I do not think there was a reason for his death. I do not think there was a reason for his sickness. God can find beauty in ashes, and I know of hundreds of stories since Ezra’s death of people whose lives have been touched by his. I will never say these things were reasons for my son to die. I will always cherish that his life has caused such goodness in others.

The cliché is true – life is short. There’s no reason to wait for something to happen – we can simply make it happen. I do believe Ezra’s name will be attached in some small part to a cure for neuroblastoma, which will mean thousands of families who will never have to share our particular story of tragedy. Like the story of the boy throwing beached starfish back into the water who was asked why when he could never throw them all back in – “it matters to this one.”

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There is an amazing girl we know and love, who Ezra’s story meant a lot to, and who has done a lot in the pediatric cancer world since his death. Just recently, she mentioned offhand she’d be visiting his grave on his birthday, and wanted to make sure that was ok with us (she didn’t want to break the solitude if we were planning on being there too). We told her of course she could visit, and started to give her directions. “Oh, I know where it is. I visit every Tuesday, and just bring some flowers or a toy or sit and think a bit. It’s my quiet time during the week.” It’d been 2 and a half years since he died.

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At least 5 people we know are in medical school focusing on a career in pediatric oncology because of Ezra’s story, including Robyn’s brother.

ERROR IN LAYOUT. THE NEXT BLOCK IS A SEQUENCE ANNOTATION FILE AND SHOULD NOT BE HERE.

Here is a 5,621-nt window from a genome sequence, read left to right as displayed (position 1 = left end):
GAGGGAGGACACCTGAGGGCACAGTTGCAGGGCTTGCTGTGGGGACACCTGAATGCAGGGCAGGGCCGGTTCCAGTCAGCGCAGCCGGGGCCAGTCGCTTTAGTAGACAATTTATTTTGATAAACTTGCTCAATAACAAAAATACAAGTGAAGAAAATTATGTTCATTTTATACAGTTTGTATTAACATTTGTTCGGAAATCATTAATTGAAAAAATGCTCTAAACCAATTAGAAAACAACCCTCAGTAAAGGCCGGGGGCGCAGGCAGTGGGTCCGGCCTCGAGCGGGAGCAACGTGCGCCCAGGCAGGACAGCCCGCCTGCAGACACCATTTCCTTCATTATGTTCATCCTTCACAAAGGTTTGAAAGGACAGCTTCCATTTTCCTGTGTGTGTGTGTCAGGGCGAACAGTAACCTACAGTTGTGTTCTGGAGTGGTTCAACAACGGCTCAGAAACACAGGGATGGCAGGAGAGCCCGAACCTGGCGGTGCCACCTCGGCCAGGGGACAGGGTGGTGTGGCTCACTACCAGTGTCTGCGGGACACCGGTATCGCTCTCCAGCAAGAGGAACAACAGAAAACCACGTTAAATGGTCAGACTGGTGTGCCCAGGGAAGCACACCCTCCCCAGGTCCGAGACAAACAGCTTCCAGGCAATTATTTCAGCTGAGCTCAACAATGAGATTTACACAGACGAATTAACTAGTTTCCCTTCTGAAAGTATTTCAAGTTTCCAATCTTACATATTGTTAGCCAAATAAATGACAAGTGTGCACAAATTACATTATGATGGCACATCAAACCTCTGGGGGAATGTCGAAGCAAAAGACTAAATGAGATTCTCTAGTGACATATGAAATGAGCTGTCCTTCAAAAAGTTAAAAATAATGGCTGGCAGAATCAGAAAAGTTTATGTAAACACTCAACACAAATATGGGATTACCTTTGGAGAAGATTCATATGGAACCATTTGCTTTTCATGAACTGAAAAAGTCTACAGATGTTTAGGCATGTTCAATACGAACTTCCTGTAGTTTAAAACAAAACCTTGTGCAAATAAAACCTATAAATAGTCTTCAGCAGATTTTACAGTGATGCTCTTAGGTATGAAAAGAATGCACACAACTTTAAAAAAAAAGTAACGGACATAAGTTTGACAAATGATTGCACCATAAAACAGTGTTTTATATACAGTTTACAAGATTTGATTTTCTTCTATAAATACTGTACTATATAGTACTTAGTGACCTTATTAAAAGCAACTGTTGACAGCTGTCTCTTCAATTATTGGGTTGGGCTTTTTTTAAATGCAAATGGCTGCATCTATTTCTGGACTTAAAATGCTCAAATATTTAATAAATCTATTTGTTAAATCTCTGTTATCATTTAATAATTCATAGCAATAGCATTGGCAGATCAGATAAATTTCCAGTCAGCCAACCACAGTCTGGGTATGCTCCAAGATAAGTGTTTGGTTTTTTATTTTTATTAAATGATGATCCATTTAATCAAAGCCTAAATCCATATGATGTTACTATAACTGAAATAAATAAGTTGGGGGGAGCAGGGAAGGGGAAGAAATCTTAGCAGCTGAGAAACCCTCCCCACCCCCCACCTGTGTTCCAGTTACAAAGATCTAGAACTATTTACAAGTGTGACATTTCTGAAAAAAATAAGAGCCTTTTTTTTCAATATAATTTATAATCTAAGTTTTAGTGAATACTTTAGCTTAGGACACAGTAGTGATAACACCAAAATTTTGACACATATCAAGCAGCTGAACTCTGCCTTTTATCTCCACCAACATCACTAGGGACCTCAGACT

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We have met family after family who have been affected by neuroblastoma, and shared their stories as well. Their names are ones we will never forget; people we love and admire. We’ve built great friendships, shared tears and laughs, and held their kids’ hands. On what would have been Ezra’s fifth birthday, at our Karaoke for the Kure event, one of these friends came whose daughter was treated with Ezra. She is now in first grade, and a beautiful girl!

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Our incredible friends and family have cried with us, picked us up out of bed when we’d been there too long, laughed with us, danced with us, sat quietly with us, shared beautiful moments with us, prayed with us, and stood by us when we were not giving back nearly as much as they were giving. As seasons change, I hope very much we can be those same pillars to them.

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By the end of this year, we’ll have given over $300,000 to fund research into a cure for neuroblastoma because of the many, many amazing people who have supported Because of Ezra and our continuation of Ezra’s fight.

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Robyn and I have changed a lot in the 3 years since Ezra died. One of our strongest commitments to each other has been to never become bitter. It is so easy to focus on your pain enough to make everyone else’s not matter. This morning we shared our story with a couple from Canada we met, and they asked “how do you find such strength with that much sadness?” The answer is a mixture of amazing friendships, faith, and commitment to each other. Strength is hard to feel – the strongest people we know say the same things we always do “I don’t feel strong. I just know who I can rest on when I am too weak to do anything else.”